Keep Your Eyes Safe From the Sun

Published on Jul 06, 2017
Authored by Pfizer Medical Team

People may think of sunglasses as a fashion statement. And maybe even as a way to see better on a bright day. But did you know that choosing the right sunglasses is important for protecting your eyes from short- and long-term damage from the sun’s ultraviolet (UV) rays?

What do UV rays do to your eyes?

Exposing your eyes to too much sun can lead to a number of problems including:

  • Cataracts—cloudiness on the clear lens of the eye that makes things look blurry, hazy, and less colorful.
  • Cancer—called ocular melanoma that develops in the cells in or around the eye.
  • Pterygium and pinguecula—spots, bumps, or fleshy tissue that form on the clear covering over the white part of the eye. These can sometimes affect a person’s vision.
  • Photokeratitis—temporary sun blindness that can happen when a person’s eyes are exposed to high amounts of UV rays for just a few hours and become sunburned. While it usually goes away on its own and rarely causes permanent damage, this condition can be quite painful.

While it often takes many years for eye disease like cataracts and cancer to develop, every time you are out in the sun without the right protection, you run the risk of causing damage to your eye that can lead to these kinds of problems.

Are you at risk for eye damage from the sun?

The fairer your skin, the lighter your eyes, and the older you are, then the greater your risk for developing eye damage. And if you spend a lot of time outdoors for work or leisure (think surfers, skiers, snowboarders, people who fish, farmers), your risk is even higher. But even if you don’t have any of these risk factors, you can still be at risk.

Sun damage to the eyes can happen whenever you’re outside no matter what time of year it is, not just summertime. Sunlight reflected off sand and water can lead to eye damage. In the winter, sun reflecting off snow can lead to a number of eye problems. Eye damage can even happen when using tanning beds and on hazy days and through thin clouds.

The bottom line is, we’re ALL at risk for sun damage to our eyes, so it’s important to wear the right kind of sunglasses whenever outside.

UV-blocking sunglasses can help protect your eyes

Sunglasses are an easy way to protect your eyes from the sun—but make sure that they offer UV protection. Keep in mind that the standards and labeling for UV protection are done voluntarily by sunglass manufacturers and can be confusing. Here are some tips that can help you make an informed decision:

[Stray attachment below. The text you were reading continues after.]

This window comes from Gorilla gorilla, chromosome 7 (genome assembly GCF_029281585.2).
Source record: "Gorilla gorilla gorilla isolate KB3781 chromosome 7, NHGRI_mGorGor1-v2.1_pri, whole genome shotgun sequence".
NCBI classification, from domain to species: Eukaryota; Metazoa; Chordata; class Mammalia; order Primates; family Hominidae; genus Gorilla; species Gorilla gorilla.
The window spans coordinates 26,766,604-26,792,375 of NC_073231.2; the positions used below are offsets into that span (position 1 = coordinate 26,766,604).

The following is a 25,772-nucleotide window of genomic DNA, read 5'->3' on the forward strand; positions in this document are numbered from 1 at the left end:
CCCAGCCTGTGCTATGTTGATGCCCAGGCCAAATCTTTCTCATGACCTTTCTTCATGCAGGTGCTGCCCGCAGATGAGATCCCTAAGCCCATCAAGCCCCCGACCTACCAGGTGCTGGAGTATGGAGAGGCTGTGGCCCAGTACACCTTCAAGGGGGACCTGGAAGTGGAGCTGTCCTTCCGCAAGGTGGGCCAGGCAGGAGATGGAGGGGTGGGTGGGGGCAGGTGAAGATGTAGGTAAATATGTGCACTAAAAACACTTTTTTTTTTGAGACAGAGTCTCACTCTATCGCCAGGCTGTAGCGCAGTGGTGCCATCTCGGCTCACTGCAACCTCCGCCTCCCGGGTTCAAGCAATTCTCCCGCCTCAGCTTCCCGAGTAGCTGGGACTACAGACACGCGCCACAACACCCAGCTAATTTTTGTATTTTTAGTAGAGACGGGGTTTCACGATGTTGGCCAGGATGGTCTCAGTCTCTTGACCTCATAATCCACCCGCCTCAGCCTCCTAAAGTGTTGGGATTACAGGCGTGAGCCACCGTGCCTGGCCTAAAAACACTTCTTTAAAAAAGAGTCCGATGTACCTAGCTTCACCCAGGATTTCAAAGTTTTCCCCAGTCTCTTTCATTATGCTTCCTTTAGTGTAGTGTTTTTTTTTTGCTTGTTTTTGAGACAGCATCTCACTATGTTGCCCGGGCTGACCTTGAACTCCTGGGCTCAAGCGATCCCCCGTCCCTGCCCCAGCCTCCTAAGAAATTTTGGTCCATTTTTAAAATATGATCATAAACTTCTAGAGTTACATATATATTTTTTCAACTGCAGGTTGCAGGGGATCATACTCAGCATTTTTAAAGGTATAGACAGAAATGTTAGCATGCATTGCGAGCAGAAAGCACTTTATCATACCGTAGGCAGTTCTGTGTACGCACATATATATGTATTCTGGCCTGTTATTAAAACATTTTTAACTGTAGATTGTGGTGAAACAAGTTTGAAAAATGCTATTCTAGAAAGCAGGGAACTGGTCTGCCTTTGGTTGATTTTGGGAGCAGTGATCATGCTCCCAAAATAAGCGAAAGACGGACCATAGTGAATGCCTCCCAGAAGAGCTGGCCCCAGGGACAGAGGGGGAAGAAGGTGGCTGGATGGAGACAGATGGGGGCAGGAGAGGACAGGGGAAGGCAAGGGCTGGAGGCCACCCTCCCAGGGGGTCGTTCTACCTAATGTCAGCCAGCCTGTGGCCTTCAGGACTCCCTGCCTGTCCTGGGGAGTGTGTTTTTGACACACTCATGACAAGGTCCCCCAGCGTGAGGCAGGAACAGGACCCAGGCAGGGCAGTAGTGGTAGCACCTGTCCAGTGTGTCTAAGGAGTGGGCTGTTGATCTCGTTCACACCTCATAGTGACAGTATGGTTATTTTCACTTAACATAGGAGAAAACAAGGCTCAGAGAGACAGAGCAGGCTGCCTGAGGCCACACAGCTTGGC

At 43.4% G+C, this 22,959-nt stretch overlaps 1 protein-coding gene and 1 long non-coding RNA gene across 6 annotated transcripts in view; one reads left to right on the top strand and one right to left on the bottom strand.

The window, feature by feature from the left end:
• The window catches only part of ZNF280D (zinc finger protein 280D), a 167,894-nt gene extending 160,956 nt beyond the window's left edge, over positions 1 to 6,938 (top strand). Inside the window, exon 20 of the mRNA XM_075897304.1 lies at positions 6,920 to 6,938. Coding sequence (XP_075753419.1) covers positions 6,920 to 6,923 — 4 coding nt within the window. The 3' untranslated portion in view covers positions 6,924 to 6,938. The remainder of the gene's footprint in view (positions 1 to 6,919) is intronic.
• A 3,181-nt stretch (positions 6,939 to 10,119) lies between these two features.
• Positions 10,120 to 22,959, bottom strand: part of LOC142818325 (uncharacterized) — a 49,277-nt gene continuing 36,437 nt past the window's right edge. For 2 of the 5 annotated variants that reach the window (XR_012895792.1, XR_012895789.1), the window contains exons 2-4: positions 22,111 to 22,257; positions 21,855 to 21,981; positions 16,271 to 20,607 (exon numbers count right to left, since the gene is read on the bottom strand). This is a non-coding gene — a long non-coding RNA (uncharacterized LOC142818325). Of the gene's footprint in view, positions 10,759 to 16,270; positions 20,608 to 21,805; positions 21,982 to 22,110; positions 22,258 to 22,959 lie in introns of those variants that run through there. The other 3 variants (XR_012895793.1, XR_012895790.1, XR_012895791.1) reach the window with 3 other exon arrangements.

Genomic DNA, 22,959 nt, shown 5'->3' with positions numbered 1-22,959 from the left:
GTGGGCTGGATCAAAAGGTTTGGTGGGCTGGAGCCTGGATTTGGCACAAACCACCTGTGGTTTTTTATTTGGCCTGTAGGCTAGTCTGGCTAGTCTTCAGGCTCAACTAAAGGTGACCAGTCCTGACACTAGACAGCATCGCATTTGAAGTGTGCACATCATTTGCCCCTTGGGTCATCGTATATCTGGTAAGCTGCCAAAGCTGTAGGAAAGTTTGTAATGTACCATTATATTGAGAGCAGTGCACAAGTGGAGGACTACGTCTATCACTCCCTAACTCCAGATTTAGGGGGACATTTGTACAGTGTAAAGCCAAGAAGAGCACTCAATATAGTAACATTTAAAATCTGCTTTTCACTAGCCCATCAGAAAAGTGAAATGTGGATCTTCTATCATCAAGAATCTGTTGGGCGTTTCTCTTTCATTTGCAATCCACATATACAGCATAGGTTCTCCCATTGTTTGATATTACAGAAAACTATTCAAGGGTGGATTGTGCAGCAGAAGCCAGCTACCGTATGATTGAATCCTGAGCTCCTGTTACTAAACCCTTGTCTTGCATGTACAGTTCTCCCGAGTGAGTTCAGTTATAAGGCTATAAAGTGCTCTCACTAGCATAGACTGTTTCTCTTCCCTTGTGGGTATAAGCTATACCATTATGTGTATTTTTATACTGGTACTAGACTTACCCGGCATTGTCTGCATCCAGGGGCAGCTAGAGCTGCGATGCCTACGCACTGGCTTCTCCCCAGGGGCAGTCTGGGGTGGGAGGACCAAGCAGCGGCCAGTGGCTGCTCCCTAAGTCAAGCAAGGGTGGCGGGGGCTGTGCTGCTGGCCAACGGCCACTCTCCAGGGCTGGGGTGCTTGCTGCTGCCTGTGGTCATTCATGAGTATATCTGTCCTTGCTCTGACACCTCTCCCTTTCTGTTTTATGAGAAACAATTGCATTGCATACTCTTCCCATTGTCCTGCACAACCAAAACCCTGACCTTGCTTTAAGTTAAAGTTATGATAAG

• Look for sunglasses that have a sticker or tag that says they block 100 percent of UV rays. Some sunglasses are labeled “UV absorption up to 400nm.” This is the same as 100% UV blocking.
  • Just because they’re expensive or have colored lenses doesn’t mean sunglasses offer UV protection. The same is true for lenses that are very dark.
  • Polarized sunglass lenses reduce sun glare, but that doesn’t necessarily mean they protect against UV rays.
  • Oversized or wrap-around sunglasses (that block 100% of UV rays) provide better protection from UV rays entering your eyes from the sides.
  • Choose sunglasses with frames that fit close to your eyes and match the shape of your face. This helps to block UV rays from all sides.

Don’t forget the hat and sunscreen

As important as wearing sunglasses is to protect your eyes from the sun’s UV rays, there are other things you can do. For example, wearing a hat with a minimum of a 3-inch brim can block UV rays. And, because sunglasses can’t cover your entire face, it’s also important to put sunscreen on your face.

Be especially careful with your child’s eyes

Protecting your child’s eyes from the sun’s UV rays is especially important. This is because the lens of a child’s eye cannot filter UV rays the way an adult’s lens can. To help prevent eye damage when he or she is outdoors, teach your child to get into the habit of wearing sunglasses. It’s also important that he or she wears a hat and sunscreen on his or her face.

What you can do

To be sure your sunglasses offer the best protection from UV radiation, talk with your ophthalmologist or optometrist. He or she can also help keep your eyes healthy through yearly eye exams.

[1] [2] [3] [4] [5] [6] [7] [8] [9] [10] [11]

References

  • 1. American Optometric Association. Do Your Sunglasses Really Protect Your Eyes from the Sun? Accessed April 12, 2017.
  • 2. American Academy of Ophthalmology. How to Choose the Best Sunglasses. Accessed May 8, 2017.
  • 3. American Academy of Ophthalmology. The Sun, UV Radiation and Your Eyes. Accessed April 12, 2017.
  • 4. American Academy of Ophthalmology. What Are Cataracts? Accessed May 8, 2017.
  • 5. American Academy of Ophthalmology. What is Ocular Melanoma? Accessed May 8, 2017.
  • 6. American Academy of Ophthalmology. What Is a Pinguecula and a Pterygium (Surfer’s Eye)? Accessed May 8, 2017.
  • 7. Glaucoma Research Foundation. A Guide to Sunglasses. Accessed May 5, 2017.
  • 8. Skin Cancer Foundation. Protect Your Eyes: Everyday Steps to Sun Safety. Accessed May 15, 2017.
  • 9. American Academy of Ophthalmology. Summer UV Eye Safety. Accessed May 24, 2017.
  • 10. American Academy of Ophthalmology. Winter UV Eye Safety. Accessed May 24, 2017.
  • 11. Summer Safety Tips: Sun and Water Safety. Accessed May 24, 2017.
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